Feeding strategies are dependent on multi-modal sensory processing, that integrates visual, chemosensory, and mechanoreceptive cues. In many fish species, local environments and food availability dramatically influence the evolution of sensory and morphological traits that underlie feeding. The Mexican cavefish, Astyanax
mexicanus, have developed robust changes in sensory-dependent behaviors, but the impact on prey detection and feeding behavior is not known. In the absence of eyes, cavefish have evolved enhanced sensitivity of the lateral line, comprised of mechanosensory organs that sense water flow and detect prey. Here, we identify
evolved differences in prey capture behavior of larval cavefish that are dependent on lateral line sensitivity. Under lighted conditions, cavefish strike Artemia prey at a wider angle than surface fish; however, this difference is diminished under dark conditions. In addition, the strike distance is greater in cavefish than surface fish, revealing an ability to capture, and likely detect, prey at greater distances. Experimental ablation of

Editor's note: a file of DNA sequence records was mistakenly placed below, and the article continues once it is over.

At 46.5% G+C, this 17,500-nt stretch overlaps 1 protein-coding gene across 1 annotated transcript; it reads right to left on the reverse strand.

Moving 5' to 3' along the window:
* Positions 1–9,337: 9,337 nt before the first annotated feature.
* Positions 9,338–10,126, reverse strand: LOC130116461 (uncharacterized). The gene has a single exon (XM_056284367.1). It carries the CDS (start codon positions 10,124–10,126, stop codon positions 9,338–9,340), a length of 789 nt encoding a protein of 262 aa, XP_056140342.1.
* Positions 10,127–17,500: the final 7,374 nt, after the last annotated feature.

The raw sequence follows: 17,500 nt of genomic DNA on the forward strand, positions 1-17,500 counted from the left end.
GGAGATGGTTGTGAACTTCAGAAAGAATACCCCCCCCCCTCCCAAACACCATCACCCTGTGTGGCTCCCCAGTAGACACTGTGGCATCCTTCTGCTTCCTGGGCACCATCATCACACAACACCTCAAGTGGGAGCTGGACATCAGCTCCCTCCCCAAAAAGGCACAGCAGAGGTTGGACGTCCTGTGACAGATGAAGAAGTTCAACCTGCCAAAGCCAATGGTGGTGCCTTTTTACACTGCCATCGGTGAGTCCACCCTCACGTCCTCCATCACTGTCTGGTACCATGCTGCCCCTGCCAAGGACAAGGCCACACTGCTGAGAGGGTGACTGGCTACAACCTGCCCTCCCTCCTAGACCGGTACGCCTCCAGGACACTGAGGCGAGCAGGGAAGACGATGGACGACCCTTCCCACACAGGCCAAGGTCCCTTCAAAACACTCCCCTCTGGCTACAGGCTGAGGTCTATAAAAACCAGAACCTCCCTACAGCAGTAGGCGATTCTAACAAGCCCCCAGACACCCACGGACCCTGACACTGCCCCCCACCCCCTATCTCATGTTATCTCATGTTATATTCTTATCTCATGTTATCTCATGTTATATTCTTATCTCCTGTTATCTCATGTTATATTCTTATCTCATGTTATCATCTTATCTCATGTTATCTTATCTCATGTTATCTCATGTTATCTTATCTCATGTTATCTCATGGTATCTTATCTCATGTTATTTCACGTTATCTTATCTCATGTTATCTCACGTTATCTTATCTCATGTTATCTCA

the lateral line disrupts prey capture in cavefish under both light and dark conditions, while it only impacts surface fish under dark conditions. Together, these findings identify an evolutionary shift towards a dependence on the lateral line for prey capture in cavefish, providing a model for investigating how loss of visual cues impacts multi-modal sensory behaviors.